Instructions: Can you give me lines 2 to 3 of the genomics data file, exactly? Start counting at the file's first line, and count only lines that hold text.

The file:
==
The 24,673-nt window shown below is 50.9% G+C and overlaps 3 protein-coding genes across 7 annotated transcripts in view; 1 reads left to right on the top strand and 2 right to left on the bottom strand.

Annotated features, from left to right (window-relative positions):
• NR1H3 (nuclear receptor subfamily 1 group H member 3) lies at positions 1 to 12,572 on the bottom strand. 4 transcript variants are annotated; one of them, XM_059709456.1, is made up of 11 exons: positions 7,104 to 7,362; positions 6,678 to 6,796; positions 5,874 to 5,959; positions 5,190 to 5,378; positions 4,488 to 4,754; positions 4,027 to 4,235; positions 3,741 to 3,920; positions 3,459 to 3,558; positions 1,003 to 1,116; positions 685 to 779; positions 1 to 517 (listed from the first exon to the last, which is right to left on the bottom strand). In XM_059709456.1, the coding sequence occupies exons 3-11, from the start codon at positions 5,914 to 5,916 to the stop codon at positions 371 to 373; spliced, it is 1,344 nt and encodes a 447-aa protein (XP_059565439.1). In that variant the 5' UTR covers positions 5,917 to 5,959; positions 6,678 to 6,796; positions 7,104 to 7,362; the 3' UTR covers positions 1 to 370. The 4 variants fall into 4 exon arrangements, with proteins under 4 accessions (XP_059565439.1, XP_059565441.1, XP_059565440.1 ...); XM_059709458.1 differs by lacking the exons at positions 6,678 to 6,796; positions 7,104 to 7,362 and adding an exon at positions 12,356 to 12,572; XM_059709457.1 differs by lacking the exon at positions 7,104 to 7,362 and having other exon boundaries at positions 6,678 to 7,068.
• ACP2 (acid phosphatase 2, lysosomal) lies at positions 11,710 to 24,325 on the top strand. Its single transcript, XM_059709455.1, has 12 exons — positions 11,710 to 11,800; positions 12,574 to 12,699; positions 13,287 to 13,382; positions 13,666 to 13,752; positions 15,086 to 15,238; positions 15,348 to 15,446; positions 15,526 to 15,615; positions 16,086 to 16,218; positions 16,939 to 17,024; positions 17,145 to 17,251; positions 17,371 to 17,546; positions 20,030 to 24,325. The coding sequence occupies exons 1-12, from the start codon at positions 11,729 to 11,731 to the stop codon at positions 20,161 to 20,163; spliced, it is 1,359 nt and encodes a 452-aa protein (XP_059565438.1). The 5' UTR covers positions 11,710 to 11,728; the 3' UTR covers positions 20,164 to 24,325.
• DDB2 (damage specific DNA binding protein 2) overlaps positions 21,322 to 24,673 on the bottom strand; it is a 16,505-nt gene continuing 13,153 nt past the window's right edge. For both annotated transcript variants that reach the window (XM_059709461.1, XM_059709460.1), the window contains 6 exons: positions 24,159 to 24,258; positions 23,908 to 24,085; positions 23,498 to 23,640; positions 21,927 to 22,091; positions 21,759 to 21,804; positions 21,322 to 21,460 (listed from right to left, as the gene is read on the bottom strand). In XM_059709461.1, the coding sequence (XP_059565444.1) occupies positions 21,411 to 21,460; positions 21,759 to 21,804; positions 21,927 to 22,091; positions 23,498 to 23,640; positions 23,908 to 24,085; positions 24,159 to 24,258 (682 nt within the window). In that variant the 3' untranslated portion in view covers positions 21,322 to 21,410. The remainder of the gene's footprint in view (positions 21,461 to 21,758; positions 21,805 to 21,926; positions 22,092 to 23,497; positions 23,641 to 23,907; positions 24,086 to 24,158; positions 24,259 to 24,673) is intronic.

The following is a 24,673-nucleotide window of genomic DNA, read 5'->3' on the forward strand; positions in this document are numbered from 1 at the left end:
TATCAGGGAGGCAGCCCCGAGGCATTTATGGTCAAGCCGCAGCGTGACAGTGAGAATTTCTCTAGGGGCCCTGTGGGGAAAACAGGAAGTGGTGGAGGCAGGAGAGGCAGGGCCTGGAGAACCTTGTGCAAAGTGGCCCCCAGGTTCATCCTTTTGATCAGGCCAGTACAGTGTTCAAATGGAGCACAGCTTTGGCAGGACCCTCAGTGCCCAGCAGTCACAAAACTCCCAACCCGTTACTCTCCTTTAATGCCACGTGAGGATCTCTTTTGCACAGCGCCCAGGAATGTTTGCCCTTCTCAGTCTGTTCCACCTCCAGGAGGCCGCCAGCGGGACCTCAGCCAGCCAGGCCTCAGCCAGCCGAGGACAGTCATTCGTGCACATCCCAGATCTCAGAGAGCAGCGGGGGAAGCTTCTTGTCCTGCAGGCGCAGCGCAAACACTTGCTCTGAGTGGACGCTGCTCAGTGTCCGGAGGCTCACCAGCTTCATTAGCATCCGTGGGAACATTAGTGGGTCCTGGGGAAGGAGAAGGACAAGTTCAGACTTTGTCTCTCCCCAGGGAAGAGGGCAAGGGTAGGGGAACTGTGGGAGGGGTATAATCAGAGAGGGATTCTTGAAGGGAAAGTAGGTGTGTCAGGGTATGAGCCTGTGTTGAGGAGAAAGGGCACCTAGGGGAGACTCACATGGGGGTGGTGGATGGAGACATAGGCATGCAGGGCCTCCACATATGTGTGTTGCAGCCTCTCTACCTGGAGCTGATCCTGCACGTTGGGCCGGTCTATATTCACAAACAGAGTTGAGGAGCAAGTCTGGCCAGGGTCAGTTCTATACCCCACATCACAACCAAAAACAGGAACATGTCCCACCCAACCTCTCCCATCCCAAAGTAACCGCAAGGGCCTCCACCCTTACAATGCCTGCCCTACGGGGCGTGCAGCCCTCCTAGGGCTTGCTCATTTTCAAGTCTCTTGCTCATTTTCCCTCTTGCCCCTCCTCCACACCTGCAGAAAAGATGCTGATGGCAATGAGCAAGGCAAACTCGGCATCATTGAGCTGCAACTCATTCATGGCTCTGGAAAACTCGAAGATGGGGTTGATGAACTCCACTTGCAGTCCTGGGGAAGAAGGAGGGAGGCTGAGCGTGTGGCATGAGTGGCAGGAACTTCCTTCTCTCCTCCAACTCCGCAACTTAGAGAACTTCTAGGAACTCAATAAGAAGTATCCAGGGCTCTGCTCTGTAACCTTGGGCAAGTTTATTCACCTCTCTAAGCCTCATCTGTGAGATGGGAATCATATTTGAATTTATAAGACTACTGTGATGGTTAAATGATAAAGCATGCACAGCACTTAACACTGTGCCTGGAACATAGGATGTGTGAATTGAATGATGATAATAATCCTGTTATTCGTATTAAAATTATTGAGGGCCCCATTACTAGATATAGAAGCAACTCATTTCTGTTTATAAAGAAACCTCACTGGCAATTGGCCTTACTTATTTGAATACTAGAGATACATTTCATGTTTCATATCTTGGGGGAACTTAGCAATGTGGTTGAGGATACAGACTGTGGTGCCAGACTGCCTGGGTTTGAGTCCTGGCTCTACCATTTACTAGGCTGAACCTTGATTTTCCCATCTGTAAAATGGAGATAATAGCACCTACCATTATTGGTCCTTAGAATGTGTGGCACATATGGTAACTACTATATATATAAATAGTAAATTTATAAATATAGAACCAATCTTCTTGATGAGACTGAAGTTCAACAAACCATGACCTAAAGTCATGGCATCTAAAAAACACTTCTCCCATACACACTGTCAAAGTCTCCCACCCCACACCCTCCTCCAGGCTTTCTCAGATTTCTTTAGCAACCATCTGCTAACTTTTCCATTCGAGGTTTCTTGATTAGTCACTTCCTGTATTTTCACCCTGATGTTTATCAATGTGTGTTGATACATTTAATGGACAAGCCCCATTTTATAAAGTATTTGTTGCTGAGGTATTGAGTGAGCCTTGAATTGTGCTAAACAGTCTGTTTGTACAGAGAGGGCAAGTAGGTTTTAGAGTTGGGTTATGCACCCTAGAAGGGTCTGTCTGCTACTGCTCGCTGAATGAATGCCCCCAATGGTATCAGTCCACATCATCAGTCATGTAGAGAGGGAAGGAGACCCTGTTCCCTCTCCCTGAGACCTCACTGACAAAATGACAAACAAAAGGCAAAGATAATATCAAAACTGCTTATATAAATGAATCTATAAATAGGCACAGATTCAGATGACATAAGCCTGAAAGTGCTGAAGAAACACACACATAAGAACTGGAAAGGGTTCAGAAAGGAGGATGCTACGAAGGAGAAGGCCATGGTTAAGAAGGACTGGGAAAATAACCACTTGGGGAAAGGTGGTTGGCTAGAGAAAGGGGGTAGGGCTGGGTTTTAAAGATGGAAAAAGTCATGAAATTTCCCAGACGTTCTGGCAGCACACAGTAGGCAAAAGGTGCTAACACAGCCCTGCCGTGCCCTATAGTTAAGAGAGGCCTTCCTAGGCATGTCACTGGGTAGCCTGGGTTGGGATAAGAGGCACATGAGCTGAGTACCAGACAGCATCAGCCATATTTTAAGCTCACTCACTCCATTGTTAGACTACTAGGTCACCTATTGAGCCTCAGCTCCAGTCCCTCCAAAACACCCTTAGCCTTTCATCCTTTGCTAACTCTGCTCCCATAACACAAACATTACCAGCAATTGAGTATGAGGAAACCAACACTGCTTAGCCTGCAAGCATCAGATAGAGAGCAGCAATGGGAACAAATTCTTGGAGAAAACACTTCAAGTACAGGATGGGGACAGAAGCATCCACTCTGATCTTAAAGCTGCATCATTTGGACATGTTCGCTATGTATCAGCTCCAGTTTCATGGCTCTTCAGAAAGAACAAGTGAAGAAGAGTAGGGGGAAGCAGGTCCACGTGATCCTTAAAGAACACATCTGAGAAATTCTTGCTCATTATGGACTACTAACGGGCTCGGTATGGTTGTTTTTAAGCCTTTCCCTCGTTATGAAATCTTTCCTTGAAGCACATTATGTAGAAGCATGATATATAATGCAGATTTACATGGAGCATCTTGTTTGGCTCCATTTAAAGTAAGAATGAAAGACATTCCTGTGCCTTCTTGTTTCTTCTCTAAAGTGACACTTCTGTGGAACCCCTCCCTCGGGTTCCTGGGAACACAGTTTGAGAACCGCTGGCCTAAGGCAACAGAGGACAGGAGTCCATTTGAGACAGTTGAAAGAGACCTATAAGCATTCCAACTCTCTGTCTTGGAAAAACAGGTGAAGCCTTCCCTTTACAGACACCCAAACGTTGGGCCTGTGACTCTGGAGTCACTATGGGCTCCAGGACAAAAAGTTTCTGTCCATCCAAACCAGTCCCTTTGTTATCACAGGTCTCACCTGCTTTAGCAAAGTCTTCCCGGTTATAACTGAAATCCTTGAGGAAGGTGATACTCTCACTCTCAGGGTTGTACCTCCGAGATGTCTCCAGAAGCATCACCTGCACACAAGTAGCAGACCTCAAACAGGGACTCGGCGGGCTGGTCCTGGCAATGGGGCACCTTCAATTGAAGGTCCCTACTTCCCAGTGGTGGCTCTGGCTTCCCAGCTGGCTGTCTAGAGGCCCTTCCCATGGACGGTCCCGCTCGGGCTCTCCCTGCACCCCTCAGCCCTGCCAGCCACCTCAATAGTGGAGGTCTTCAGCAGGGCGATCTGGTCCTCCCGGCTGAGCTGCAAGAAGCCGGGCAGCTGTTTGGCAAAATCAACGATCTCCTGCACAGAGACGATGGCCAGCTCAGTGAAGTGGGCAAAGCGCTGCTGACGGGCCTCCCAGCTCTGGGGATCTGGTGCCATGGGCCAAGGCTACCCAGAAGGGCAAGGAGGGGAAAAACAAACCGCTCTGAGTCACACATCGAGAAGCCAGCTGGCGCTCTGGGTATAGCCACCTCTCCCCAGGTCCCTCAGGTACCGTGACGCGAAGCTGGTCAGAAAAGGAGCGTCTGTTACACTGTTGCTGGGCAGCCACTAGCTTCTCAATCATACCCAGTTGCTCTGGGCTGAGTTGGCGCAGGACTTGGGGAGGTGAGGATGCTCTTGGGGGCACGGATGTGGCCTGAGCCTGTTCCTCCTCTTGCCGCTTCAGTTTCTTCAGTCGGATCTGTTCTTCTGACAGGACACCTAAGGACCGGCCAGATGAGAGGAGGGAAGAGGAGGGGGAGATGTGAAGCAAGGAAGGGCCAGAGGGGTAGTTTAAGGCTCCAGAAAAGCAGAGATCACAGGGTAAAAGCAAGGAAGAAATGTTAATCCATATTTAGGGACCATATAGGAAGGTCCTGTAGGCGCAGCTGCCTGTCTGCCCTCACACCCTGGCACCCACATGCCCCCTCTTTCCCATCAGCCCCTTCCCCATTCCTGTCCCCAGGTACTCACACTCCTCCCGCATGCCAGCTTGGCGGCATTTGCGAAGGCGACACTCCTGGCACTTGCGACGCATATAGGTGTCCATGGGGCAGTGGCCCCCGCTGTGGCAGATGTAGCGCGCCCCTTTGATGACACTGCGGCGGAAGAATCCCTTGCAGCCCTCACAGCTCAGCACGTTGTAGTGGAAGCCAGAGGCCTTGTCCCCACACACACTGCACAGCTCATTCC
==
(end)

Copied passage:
Annotated features, from left to right (window-relative positions):
• NR1H3 (nuclear receptor subfamily 1 group H member 3) lies at positions 1 to 12,572 on the bottom strand. 4 transcript variants are annotated; one of them, XM_059709456.1, is made up of 11 exons: positions 7,104 to 7,362; positions 6,678 to 6,796; positions 5,874 to 5,959; positions 5,190 to 5,378; positions 4,488 to 4,754; positions 4,027 to 4,235; positions 3,741 to 3,920; positions 3,459 to 3,558; positions 1,003 to 1,116; positions 685 to 779; positions 1 to 517 (listed from the first exon to the last, which is right to left on the bottom strand). In XM_059709456.1, the coding sequence occupies exons 3-11, from the start codon at positions 5,914 to 5,916 to the stop codon at positions 371 to 373; spliced, it is 1,344 nt and encodes a 447-aa protein (XP_059565439.1). In that variant the 5' UTR covers positions 5,917 to 5,959; positions 6,678 to 6,796; positions 7,104 to 7,362; the 3' UTR covers positions 1 to 370. The 4 variants fall into 4 exon arrangements, with proteins under 4 accessions (XP_059565439.1, XP_059565441.1, XP_059565440.1 ...); XM_059709458.1 differs by lacking the exons at positions 6,678 to 6,796; positions 7,104 to 7,362 and adding an exon at positions 12,356 to 12,572; XM_059709457.1 differs by lacking the exon at positions 7,104 to 7,362 and having other exon boundaries at positions 6,678 to 7,068.